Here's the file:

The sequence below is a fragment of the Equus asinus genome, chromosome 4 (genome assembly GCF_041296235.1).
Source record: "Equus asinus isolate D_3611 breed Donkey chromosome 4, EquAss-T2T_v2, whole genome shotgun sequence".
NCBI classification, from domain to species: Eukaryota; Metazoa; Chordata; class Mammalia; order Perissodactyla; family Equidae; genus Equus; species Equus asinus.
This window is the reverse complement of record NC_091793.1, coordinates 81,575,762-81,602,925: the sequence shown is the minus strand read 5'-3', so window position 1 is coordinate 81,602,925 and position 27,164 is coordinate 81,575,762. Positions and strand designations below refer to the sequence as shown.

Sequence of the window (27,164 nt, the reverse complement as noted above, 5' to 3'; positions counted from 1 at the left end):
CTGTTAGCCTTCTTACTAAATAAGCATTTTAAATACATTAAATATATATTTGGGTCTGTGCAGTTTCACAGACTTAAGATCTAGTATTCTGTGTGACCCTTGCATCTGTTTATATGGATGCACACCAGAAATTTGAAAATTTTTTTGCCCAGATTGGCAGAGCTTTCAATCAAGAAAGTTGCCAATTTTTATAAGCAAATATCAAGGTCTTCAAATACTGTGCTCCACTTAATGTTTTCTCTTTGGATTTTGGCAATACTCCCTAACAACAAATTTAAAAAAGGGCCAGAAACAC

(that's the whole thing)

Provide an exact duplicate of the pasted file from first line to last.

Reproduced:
The sequence below is a fragment of the Equus asinus genome, chromosome 4 (genome assembly GCF_041296235.1).
Source record: "Equus asinus isolate D_3611 breed Donkey chromosome 4, EquAss-T2T_v2, whole genome shotgun sequence".
NCBI classification, from domain to species: Eukaryota; Metazoa; Chordata; class Mammalia; order Perissodactyla; family Equidae; genus Equus; species Equus asinus.
This window is the reverse complement of record NC_091793.1, coordinates 81,575,762-81,602,925: the sequence shown is the minus strand read 5'-3', so window position 1 is coordinate 81,602,925 and position 27,164 is coordinate 81,575,762. Positions and strand designations below refer to the sequence as shown.

Sequence of the window (27,164 nt, the reverse complement as noted above, 5' to 3'; positions counted from 1 at the left end):
CTGTTAGCCTTCTTACTAAATAAGCATTTTAAATACATTAAATATATATTTGGGTCTGTGCAGTTTCACAGACTTAAGATCTAGTATTCTGTGTGACCCTTGCATCTGTTTATATGGATGCACACCAGAAATTTGAAAATTTTTTTGCCCAGATTGGCAGAGCTTTCAATCAAGAAAGTTGCCAATTTTTATAAGCAAATATCAAGGTCTTCAAATACTGTGCTCCACTTAATGTTTTCTCTTTGGATTTTGGCAATACTCCCTAACAACAAATTTAAAAAAGGGCCAGAAACAC